NEW YORK -- When clicking, the Cardinals feel the top of their batting order could be one of the best in baseball. It's a group full of accolades and pedigree, a unit manager Mike Matheny doesn't plan to deviate from much this season.So it came as little surprise when Matheny's
NEW YORK -- When clicking, the Cardinals feel the top of their batting order could be one of the best in baseball. It's a group full of accolades and pedigree, a unit manager Mike Matheny doesn't plan to deviate from much this season.
So it came as little surprise when Matheny's lineup card for Saturday's 6-2 loss to the Mets at Citi Field looked identical to the one he wrote out on Opening Day. Across the field, Mets manager Mickey Callaway used a different approach, largely rewriting an alignment that produced nine runs on the season's first day.
The results, though -- on both sides -- remained consistent. The edited top of the Mets' order scored quickly against Cardinals starter Michael Wacha. Meanwhile, St. Louis' top hitters continued their early-season chill against Jacob deGrom, who combined with a triumvirate of relievers to hold an early lead without much incident. deGrom struck out seven and allowed one run over 5 2/3 frames to earn his first win.
"It's early," Cardinals manager Mike Matheny said. "Today we had some opportunities we didn't capitalize on. When you get an opportunity with guys in scoring position, you've got to get it done. Some days are harder than others."
On this day, Todd Frazier's two-run double put the Mets ahead in the first. Travis d'Arnaud and Yoenis Cespedes added solo home runs off Wacha, who became the second of two Cardinals starters this season to not escape the fifth inning. He allowed four earned runs; the Mets added one more apiece against relievers Ryan Sherriff and Sam Tuivailala.
"I was able to find the zone today, just really not my location, not where I wanted to be," Wacha said. "Missed too many spots and ended up giving up too many runs."
Matt Carpenter's eighth-inning home run and Jose Martinez's two hits proved rare bright spots for a lineup that has struggled through two games. The top four spots in the Cardinals' order, specifically, combined to go 3-for-32 over the first two contests of 2018. Cardinals hitters went 1-for-11 with runners in scoring position Saturday.
"I like our offense against anybody," Matheny said. "We had opportunities. They have the swing-and-miss stuff that can get them out of a bind."
To his point, St. Louis hitters struck out 17 times over 11 2/3 innings this weekend against deGrom and Noah Syndergaard, two of the game's preeminent strikeout pitchers. William Fowler, Tommy Pham, Carpenter and Marcell Ozuna -- the top four -- combined for 13 of the team's total strikeouts.
The calendar and the chill in the air remind the Cardinals that it's early. The lineup will have ample time to click over the remaining 160 games, despite the slow start. Cardinals hitters sought to balance some frustration with a need to keep their early struggles in perspective.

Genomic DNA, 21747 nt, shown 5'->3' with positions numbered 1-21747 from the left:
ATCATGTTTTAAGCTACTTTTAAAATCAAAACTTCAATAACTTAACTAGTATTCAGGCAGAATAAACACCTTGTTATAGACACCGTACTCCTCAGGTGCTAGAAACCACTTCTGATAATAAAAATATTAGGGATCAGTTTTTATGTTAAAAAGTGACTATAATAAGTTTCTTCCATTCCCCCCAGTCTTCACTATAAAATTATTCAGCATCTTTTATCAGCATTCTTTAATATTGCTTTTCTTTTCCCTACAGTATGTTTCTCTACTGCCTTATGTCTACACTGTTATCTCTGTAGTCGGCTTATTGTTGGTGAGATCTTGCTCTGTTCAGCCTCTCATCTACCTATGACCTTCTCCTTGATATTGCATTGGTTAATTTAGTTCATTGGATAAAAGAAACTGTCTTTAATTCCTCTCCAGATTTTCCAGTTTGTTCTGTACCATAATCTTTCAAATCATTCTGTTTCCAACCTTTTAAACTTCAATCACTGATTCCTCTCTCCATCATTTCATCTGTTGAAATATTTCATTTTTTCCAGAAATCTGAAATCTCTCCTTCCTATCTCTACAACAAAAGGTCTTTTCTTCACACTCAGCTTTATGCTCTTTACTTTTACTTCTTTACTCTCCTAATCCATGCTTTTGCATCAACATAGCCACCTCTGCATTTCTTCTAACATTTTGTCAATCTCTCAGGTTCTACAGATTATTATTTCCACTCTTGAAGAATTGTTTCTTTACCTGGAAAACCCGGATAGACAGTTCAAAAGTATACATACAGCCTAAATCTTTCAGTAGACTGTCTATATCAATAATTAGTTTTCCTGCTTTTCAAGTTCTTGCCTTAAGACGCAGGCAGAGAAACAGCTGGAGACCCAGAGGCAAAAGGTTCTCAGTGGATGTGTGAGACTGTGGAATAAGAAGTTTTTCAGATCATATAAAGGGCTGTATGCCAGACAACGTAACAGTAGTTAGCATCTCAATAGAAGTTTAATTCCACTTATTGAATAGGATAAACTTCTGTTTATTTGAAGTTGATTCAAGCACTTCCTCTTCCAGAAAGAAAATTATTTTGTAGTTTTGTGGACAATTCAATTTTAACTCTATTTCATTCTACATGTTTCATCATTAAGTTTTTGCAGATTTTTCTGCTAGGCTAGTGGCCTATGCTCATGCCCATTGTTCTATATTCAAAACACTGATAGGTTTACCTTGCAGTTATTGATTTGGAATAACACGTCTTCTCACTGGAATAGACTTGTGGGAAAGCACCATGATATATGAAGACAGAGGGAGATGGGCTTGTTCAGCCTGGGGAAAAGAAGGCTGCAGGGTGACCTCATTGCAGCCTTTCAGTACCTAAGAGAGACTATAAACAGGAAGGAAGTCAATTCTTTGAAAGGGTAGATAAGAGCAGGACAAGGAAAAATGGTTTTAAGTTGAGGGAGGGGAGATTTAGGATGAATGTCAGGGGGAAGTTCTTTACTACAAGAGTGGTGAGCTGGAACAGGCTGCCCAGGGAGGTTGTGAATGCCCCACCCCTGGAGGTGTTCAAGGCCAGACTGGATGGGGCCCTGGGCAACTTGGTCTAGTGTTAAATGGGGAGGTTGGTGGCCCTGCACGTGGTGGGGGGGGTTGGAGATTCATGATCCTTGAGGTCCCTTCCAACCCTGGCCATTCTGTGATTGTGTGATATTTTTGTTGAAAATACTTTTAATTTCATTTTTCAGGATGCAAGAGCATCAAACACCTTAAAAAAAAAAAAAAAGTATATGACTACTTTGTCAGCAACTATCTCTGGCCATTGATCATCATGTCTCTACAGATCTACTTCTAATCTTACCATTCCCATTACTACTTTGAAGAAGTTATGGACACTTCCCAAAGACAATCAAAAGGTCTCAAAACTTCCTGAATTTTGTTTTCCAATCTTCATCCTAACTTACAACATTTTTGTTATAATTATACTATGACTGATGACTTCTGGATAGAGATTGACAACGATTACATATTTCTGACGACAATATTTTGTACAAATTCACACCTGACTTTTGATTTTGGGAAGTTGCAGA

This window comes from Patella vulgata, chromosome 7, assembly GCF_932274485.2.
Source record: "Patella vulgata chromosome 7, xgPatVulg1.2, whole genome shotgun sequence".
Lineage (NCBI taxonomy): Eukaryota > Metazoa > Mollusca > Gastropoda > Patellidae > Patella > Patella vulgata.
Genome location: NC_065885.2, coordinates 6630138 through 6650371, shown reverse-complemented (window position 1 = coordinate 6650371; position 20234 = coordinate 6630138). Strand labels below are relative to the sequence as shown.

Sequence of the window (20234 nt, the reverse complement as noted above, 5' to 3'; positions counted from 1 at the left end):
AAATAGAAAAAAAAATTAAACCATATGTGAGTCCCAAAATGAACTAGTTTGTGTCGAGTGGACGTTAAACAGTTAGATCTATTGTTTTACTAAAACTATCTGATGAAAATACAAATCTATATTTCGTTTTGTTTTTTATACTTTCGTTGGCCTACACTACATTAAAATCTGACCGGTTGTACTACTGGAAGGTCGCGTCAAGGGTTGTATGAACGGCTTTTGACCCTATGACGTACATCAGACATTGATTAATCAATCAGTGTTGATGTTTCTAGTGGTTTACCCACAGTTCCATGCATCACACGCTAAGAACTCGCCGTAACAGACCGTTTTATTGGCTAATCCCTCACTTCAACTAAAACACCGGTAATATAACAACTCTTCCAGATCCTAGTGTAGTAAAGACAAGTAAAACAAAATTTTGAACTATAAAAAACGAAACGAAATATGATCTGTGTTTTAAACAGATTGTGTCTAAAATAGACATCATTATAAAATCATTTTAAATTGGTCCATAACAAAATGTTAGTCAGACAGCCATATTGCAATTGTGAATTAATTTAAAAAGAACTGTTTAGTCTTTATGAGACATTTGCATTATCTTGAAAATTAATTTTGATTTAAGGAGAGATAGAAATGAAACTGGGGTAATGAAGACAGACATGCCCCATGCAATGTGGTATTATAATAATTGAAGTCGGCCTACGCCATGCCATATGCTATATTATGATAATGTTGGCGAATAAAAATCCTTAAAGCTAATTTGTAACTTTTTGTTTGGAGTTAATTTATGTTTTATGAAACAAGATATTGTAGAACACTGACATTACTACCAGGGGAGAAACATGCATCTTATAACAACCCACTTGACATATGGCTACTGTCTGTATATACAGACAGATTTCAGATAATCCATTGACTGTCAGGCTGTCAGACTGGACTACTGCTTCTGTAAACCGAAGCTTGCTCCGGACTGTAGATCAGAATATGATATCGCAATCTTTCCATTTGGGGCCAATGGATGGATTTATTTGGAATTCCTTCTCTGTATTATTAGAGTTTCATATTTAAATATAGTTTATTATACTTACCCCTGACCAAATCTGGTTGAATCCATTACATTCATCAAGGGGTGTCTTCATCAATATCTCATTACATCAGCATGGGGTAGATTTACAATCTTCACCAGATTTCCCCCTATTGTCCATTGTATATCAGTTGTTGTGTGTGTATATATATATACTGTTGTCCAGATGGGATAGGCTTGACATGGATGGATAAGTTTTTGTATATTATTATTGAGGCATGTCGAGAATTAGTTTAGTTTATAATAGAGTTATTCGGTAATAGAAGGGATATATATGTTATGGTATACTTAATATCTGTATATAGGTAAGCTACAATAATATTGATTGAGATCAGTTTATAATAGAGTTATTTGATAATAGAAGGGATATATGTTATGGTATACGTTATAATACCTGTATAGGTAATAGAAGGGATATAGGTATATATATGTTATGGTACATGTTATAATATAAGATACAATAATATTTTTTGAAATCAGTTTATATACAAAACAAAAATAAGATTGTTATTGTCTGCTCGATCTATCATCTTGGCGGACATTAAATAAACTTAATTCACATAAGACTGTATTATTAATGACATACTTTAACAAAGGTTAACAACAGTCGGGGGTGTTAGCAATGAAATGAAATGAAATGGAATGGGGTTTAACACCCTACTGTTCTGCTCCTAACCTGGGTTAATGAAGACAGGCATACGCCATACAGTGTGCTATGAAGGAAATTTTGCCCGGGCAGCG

"We're going to get there for sure," Martinez said. "Everybody knows what we're capable of doing. And we're going to show up tomorrow and try to win games."
MOMENTS THAT MATTERED
Salt and pepper: Frazier, who has abandoned his signature "thumbs-down" celebration for the Mets' "salt and pepper" shaker, had an early opportunity to break it out when he doubled to deep left field in the first inning, plating Cespedes and Jay Bruce. Asdrubal Cabrera had sparked the Mets' first rally off Wacha with a leadoff double.
Fire department: Unable to mount a consistent threat against deGrom, the Cardinals greeted Robert Gsellman with consecutive singles to open the seventh inning in a 4-1 game. But Gsellman responded by inducing a Kolten Wong groundout, before Anthony Swarzak set down pinch-hitter Greg Garcia and Fowler to end the threat. The Cardinals never brought the potential tying run to the plate again.
Excuse me, coming through: An awkward play developed in the seventh inning, when Cards center fielder Pham ran in front of left fielder Ozuna to catch what eventually became a Frazier sacrifice fly. Pham then threw off balance, giving him little chance at nabbing Cespedes trying to score from third.
Cespedes crossed the plate representing the Mets' fifth run. But the play mattered more because it spoke to the health of Ozuna, who has played through lingering shoulder issues since last season. The injury wasn't serious enough for Ozuna to miss time in 2017, but he continues to receive treatment.
"If his arm is healthy, I don't do that," Pham said.
"I misread a fly ball, and I'm striking out way too much. I've got to play better. Can't speak about nobody else but me." -- Pham
SOUND SMART WITH YOUR FRIENDS
Martinez began the season 5-for-5 off Syndergaard and deGrom, in stark contrast of many of teammates. He became the first Cardinals player in six years to collect five or more hits over the season's first two games, since Rafael Furcal and David Freese did so in 2012. Showboat Fisher set the club record by recording eight hits over the first two games of the 1930 season.
After featuring the same lineup for the season's first two games, the Cardinals could shuffle their infield alignment for Sunday's series finale. Jedd Gyorko is a good bet to make his first start with the Cardinals set to face a left-handed starter for the first time. Luke Weaver makes his season debut for a St. Louis team searching for its first win.
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Joe Trezza is a reporter for MLB.com. Follow him on Twitter at @joetrezz.